EASA update April 24th 2019

EASA has recently confirmed and updated the 2019 regulations in the field of drones, in particular for the specified and open categories (in general, the EU 1139/2018 standard will be extended to all civil and military drones).

Regarding the open category, the Operator registrations will be necessary (all drones belonging to the specific category must instead be recorded, regardless of their characteristics): ​​

– for drones with a maximum take-off weight (MTOW) greater than 250 g;

– for non-toy drones capable of recording personal data with an MTOW less than 250 g;

– for drones capable of developing a impact kinetic energy greater than 80 J (the limit is 250 g and a speed greater than 130 km / h).

The authorities will therefore be provided with an updated database of operators and their drones and, through electronic identification, they will also know the starting position of the missions and the remote piloting and the position and altitude (including date and time) at every moment of the mission.

Each drone will also be equipped with a registration number assigned to the operator.

Locally, each member state will be able to establish no-fly zones and other restricted or non-restricted areas, effectively managing air traffic in a safe and effective manner.

As regards open category, the verification of the technical requirements will be carried out exclusively through the CE mark.

The operational areas and the classes already mentioned on our site have remained unchanged.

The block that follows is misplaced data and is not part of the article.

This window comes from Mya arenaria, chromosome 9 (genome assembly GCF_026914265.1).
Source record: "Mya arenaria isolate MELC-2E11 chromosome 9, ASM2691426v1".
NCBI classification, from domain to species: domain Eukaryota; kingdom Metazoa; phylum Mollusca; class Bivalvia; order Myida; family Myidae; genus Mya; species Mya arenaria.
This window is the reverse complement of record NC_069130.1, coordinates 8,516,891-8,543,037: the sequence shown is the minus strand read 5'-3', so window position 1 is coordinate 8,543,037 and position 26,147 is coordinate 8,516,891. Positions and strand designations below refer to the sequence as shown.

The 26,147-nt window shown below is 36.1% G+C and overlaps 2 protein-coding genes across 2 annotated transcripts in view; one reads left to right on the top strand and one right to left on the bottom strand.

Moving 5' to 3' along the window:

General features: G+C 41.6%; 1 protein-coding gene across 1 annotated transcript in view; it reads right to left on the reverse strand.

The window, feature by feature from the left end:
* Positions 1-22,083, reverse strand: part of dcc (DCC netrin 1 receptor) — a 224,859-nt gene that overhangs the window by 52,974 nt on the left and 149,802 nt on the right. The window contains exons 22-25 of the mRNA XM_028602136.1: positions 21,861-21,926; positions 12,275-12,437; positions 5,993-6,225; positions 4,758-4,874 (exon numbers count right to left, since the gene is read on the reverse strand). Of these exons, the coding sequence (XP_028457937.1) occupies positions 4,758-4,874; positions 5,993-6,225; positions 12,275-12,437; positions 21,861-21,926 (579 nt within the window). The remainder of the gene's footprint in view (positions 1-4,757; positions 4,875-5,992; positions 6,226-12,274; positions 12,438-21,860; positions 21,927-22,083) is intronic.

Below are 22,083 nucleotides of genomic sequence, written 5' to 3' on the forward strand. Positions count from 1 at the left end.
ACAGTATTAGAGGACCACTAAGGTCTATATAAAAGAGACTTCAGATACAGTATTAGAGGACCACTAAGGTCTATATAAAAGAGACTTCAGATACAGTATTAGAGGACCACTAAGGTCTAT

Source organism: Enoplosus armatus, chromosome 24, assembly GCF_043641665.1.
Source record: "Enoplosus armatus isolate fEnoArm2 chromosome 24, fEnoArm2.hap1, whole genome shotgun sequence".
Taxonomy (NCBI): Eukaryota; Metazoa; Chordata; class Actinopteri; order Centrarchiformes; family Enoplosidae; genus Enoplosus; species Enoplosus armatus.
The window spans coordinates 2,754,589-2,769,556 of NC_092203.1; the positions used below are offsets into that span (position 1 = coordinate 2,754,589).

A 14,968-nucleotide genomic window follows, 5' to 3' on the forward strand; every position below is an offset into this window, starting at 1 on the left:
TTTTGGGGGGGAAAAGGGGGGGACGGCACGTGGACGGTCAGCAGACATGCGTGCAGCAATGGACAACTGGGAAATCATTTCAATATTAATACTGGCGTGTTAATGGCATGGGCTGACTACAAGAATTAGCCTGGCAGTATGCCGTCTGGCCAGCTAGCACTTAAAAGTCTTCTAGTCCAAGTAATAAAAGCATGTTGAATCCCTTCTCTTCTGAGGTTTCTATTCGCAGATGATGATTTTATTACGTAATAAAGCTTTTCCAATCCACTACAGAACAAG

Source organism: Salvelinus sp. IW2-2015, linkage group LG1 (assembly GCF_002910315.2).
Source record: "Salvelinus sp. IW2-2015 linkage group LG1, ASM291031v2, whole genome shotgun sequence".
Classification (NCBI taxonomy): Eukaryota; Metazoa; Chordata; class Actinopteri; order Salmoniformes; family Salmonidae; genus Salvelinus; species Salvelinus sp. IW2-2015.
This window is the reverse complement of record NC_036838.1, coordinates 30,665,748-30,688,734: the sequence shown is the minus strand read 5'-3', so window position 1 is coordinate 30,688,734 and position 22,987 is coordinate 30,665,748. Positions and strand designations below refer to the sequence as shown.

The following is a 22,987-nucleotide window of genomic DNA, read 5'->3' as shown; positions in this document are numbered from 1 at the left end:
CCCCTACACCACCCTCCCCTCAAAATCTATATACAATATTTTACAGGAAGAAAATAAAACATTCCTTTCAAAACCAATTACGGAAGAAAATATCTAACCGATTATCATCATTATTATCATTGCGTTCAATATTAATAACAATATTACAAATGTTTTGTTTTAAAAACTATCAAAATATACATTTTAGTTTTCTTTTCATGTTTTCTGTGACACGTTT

To belong to the open category, a drone must possess the following requisites:

no operation over 120 m above the ground;

MOTW less than 25 kg;

age of the pilot must be over 16, unless supervised by an adult (there are no limits for toy drones);

no transport of dangerous material;

no material that in general is likely to fall;

no operation without warning;

subject to the rules of class and operational area in the table above.

As per table, it is important to know that the online test for remote pilot training is necessary only for classes C1, C2, C3 and C4 and are not necessary for class C0. For all classes, the pilot is still required to study the manual provided by the manufacturer.

As regards class C2, practical training (done in an area that complies with EASA regulations) and a written test approved by the competent authorities will also be required.

The validity of such tests is 5 years.

The clubs and drone associations, in addition to being regularly registered as such, will receive an authorization, subject to mandatory registration, by the National Airport Associations (NAA) which will establish various conditions to be followed.

For further information also regarding the specific category and the various responsibilities of the UAS operators and remote pilots, we refer you to the EASA website.

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